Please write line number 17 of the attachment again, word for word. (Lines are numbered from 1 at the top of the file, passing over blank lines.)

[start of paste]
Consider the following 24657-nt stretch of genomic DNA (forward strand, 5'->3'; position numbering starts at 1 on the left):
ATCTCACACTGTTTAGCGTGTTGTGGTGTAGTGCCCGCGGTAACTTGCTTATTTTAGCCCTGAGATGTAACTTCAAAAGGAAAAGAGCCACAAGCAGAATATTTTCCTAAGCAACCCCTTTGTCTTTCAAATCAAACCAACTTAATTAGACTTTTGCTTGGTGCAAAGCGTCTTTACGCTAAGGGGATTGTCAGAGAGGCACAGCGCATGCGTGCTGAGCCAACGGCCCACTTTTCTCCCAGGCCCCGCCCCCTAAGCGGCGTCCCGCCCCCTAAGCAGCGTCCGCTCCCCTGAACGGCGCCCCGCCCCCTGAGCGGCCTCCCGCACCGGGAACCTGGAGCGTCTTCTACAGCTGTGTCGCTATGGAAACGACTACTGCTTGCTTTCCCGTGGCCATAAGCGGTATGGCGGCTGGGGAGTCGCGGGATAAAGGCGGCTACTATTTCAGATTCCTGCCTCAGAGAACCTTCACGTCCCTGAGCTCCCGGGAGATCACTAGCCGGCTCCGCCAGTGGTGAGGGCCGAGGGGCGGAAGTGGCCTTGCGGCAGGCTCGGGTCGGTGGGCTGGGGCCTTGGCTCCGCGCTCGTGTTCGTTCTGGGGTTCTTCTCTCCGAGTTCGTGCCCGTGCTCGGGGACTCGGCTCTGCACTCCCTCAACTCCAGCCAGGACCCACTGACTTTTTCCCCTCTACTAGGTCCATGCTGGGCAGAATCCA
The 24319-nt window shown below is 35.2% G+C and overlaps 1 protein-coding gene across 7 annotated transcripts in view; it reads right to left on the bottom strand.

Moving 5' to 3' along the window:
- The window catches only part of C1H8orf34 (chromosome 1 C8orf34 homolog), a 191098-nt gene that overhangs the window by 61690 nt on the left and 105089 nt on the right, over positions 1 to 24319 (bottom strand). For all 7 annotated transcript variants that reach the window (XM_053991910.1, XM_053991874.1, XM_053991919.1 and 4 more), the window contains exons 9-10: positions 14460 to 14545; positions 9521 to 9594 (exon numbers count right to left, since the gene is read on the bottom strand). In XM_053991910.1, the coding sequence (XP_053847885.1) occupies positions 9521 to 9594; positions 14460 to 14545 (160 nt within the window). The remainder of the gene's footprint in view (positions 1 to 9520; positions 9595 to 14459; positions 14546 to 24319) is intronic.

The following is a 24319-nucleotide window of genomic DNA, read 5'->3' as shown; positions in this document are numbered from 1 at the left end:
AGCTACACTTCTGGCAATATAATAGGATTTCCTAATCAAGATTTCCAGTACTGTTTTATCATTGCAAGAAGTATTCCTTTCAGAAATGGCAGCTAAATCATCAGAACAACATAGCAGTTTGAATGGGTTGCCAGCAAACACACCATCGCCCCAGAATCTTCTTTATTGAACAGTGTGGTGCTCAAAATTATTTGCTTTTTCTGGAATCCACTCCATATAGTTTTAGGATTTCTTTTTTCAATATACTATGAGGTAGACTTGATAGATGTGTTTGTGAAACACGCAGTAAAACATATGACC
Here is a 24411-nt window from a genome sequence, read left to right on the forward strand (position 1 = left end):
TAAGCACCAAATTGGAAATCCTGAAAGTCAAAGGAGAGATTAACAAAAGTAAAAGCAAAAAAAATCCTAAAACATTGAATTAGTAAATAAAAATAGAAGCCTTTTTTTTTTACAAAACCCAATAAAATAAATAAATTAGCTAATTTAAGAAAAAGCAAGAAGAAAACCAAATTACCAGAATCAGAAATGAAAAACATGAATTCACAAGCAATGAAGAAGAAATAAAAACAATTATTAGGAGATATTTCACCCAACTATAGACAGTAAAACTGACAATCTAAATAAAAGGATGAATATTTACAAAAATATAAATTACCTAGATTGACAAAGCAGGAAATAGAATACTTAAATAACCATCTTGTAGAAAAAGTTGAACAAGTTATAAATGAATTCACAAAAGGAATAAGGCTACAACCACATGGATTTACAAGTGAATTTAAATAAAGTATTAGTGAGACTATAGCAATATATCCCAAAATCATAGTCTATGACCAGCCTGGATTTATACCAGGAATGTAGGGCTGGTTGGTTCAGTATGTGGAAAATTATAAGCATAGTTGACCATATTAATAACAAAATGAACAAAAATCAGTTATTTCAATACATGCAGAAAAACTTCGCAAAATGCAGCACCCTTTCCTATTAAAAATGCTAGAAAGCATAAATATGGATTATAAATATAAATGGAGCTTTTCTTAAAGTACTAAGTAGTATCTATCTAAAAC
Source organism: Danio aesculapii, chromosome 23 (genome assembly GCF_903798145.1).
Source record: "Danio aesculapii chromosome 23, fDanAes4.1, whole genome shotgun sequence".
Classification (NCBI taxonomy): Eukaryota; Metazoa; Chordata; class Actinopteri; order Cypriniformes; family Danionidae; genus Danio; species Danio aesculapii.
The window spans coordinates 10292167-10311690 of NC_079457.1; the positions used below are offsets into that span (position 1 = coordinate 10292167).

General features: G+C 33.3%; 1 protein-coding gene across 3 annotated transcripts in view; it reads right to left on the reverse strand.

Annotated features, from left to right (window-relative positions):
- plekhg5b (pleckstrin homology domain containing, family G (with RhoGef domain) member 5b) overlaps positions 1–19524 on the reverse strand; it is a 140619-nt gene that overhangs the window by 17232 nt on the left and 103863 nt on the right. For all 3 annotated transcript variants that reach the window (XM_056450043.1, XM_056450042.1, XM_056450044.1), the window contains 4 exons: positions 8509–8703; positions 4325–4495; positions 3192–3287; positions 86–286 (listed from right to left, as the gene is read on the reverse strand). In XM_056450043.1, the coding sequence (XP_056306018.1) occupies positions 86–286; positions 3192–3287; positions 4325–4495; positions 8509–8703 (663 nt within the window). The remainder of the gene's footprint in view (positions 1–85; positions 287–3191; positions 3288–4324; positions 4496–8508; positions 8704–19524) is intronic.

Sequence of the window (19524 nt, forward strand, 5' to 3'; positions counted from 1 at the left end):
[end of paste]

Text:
Sequence of the window (19524 nt, forward strand, 5' to 3'; positions counted from 1 at the left end):